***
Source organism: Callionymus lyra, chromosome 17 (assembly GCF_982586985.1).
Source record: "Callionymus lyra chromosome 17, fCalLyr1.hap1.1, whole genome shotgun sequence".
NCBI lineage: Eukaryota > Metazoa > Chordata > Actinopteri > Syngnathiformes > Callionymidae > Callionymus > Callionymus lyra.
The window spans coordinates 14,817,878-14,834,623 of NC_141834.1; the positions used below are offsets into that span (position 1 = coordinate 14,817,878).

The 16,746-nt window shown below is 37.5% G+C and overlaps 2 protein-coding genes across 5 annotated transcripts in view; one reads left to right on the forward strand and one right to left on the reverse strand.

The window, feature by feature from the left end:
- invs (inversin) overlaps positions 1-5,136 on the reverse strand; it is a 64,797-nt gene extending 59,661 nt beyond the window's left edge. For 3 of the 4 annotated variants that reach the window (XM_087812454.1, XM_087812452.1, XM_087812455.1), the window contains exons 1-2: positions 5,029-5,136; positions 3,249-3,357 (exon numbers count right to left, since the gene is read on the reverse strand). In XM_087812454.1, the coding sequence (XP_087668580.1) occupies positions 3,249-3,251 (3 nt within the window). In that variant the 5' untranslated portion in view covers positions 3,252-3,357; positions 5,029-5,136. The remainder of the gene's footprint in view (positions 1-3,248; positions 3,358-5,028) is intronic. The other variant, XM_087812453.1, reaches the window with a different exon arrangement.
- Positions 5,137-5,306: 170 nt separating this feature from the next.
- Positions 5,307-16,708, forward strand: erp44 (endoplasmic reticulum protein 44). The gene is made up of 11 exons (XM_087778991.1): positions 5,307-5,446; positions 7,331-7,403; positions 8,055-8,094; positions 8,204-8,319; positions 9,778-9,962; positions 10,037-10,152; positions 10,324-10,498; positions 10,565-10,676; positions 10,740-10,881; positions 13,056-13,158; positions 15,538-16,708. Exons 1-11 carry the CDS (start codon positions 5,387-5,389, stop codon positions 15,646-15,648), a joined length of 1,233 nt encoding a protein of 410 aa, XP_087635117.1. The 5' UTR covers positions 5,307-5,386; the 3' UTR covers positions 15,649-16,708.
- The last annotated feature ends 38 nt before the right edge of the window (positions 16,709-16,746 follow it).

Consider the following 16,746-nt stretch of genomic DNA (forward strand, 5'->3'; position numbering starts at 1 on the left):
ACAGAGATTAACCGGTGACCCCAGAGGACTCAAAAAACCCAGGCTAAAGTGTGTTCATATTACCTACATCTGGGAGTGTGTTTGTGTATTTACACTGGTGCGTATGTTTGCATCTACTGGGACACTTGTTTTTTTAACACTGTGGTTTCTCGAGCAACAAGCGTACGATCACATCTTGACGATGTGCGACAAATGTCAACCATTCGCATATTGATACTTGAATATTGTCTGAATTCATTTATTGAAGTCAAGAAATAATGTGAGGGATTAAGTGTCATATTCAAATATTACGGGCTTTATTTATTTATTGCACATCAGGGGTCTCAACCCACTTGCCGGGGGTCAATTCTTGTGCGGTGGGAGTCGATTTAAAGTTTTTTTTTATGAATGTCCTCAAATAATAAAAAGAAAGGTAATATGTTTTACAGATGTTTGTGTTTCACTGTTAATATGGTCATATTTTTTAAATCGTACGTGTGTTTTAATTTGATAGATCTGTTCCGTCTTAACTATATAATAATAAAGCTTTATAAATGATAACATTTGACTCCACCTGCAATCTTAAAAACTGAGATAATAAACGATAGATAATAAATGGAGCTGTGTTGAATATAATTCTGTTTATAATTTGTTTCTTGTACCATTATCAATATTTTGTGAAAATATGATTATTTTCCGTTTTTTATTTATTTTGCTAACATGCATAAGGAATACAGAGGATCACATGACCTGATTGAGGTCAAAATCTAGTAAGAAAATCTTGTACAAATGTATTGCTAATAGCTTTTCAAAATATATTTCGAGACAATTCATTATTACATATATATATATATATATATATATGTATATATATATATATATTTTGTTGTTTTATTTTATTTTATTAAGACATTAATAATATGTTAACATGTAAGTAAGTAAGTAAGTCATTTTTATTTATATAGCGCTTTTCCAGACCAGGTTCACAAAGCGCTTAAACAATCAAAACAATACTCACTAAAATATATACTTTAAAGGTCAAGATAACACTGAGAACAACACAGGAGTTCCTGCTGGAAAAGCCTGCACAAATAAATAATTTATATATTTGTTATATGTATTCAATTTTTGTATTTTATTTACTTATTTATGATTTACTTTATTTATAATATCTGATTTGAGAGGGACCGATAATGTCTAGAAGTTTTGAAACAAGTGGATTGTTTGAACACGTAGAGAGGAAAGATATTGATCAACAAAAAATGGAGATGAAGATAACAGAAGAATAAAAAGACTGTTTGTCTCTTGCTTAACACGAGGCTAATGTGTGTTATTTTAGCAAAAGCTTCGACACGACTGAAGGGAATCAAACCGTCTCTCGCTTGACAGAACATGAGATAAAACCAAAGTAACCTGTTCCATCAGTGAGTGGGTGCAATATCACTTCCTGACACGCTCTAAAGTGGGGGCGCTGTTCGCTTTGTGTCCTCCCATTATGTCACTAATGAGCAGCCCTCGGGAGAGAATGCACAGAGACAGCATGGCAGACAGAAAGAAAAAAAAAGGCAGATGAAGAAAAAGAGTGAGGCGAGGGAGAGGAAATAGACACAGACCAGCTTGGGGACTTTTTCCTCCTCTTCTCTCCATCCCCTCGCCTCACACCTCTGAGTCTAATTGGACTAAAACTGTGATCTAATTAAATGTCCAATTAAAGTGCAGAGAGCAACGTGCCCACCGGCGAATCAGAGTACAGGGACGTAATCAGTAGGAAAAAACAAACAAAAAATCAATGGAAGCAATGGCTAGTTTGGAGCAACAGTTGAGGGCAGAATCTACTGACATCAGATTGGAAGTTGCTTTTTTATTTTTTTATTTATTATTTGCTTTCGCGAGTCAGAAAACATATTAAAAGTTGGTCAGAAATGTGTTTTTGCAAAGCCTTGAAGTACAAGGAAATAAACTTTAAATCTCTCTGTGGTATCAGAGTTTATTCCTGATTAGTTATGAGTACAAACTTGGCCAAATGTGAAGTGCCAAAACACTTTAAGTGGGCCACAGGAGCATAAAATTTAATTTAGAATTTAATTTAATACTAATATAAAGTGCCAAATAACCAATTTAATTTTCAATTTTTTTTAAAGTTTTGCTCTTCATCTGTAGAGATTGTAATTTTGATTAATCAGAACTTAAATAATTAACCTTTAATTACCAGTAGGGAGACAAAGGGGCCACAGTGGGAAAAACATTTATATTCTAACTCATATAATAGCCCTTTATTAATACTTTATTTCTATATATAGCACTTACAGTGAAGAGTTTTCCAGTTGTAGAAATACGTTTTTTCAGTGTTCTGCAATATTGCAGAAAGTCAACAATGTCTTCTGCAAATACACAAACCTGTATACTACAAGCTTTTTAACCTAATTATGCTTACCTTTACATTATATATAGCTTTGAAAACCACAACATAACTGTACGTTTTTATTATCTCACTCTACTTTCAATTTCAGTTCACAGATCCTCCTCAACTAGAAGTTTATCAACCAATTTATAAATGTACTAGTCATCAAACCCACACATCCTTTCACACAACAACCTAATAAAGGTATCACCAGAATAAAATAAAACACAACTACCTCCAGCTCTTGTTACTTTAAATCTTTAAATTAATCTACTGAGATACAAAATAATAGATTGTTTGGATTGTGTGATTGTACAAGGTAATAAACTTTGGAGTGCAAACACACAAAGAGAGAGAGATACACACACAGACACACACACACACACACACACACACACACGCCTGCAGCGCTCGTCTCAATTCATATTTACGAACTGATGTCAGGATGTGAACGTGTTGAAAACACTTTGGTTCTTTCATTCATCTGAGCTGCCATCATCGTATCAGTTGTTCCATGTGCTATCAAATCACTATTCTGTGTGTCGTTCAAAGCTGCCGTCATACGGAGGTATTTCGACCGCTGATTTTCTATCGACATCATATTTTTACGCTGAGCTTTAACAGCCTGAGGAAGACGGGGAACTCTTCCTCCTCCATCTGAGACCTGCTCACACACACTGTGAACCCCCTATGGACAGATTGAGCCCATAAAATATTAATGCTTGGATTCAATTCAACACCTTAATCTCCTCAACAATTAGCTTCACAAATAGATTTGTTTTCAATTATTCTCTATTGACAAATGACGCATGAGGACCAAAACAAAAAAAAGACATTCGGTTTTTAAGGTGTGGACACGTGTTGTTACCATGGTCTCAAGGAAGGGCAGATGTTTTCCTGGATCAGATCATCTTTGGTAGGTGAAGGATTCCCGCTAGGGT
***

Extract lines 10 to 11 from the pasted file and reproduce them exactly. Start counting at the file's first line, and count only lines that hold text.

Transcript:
- The last annotated feature ends 38 nt before the right edge of the window (positions 16,709-16,746 follow it).

Consider the following 16,746-nt stretch of genomic DNA (forward strand, 5'->3'; position numbering starts at 1 on the left):